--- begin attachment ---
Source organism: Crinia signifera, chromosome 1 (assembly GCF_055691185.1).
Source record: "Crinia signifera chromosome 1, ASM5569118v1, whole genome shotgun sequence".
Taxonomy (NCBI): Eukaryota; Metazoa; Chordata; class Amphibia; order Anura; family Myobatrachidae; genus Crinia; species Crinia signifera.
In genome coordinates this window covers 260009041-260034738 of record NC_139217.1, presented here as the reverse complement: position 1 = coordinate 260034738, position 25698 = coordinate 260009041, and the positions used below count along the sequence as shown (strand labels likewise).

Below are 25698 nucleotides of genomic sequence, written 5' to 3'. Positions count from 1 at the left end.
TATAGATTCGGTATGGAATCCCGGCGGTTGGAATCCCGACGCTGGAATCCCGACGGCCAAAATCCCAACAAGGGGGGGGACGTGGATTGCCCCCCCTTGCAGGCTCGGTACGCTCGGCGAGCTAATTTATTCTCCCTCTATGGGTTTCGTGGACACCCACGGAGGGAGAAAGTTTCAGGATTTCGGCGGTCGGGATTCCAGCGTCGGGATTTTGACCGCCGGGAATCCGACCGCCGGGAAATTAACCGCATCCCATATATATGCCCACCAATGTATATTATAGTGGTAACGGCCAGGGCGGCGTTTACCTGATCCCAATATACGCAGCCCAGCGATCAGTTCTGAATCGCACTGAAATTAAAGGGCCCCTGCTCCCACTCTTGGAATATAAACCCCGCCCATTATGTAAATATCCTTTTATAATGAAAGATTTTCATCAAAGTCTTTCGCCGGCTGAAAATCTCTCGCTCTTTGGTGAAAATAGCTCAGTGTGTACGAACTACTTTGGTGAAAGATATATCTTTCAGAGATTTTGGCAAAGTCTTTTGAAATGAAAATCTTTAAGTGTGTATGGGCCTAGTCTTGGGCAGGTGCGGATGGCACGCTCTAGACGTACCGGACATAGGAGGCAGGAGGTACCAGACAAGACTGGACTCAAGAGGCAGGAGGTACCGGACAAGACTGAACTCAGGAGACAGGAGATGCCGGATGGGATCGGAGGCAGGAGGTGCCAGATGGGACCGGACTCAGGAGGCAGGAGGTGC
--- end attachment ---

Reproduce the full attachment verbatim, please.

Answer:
Source organism: Crinia signifera, chromosome 1 (assembly GCF_055691185.1).
Source record: "Crinia signifera chromosome 1, ASM5569118v1, whole genome shotgun sequence".
Taxonomy (NCBI): Eukaryota; Metazoa; Chordata; class Amphibia; order Anura; family Myobatrachidae; genus Crinia; species Crinia signifera.
In genome coordinates this window covers 260009041-260034738 of record NC_139217.1, presented here as the reverse complement: position 1 = coordinate 260034738, position 25698 = coordinate 260009041, and the positions used below count along the sequence as shown (strand labels likewise).

Below are 25698 nucleotides of genomic sequence, written 5' to 3'. Positions count from 1 at the left end.
TATAGATTCGGTATGGAATCCCGGCGGTTGGAATCCCGACGCTGGAATCCCGACGGCCAAAATCCCAACAAGGGGGGGGACGTGGATTGCCCCCCCTTGCAGGCTCGGTACGCTCGGCGAGCTAATTTATTCTCCCTCTATGGGTTTCGTGGACACCCACGGAGGGAGAAAGTTTCAGGATTTCGGCGGTCGGGATTCCAGCGTCGGGATTTTGACCGCCGGGAATCCGACCGCCGGGAAATTAACCGCATCCCATATATATGCCCACCAATGTATATTATAGTGGTAACGGCCAGGGCGGCGTTTACCTGATCCCAATATACGCAGCCCAGCGATCAGTTCTGAATCGCACTGAAATTAAAGGGCCCCTGCTCCCACTCTTGGAATATAAACCCCGCCCATTATGTAAATATCCTTTTATAATGAAAGATTTTCATCAAAGTCTTTCGCCGGCTGAAAATCTCTCGCTCTTTGGTGAAAATAGCTCAGTGTGTACGAACTACTTTGGTGAAAGATATATCTTTCAGAGATTTTGGCAAAGTCTTTTGAAATGAAAATCTTTAAGTGTGTATGGGCCTAGTCTTGGGCAGGTGCGGATGGCACGCTCTAGACGTACCGGACATAGGAGGCAGGAGGTACCAGACAAGACTGGACTCAAGAGGCAGGAGGTACCGGACAAGACTGAACTCAGGAGACAGGAGATGCCGGATGGGATCGGAGGCAGGAGGTGCCAGATGGGACCGGACTCAGGAGGCAGGAGGTGC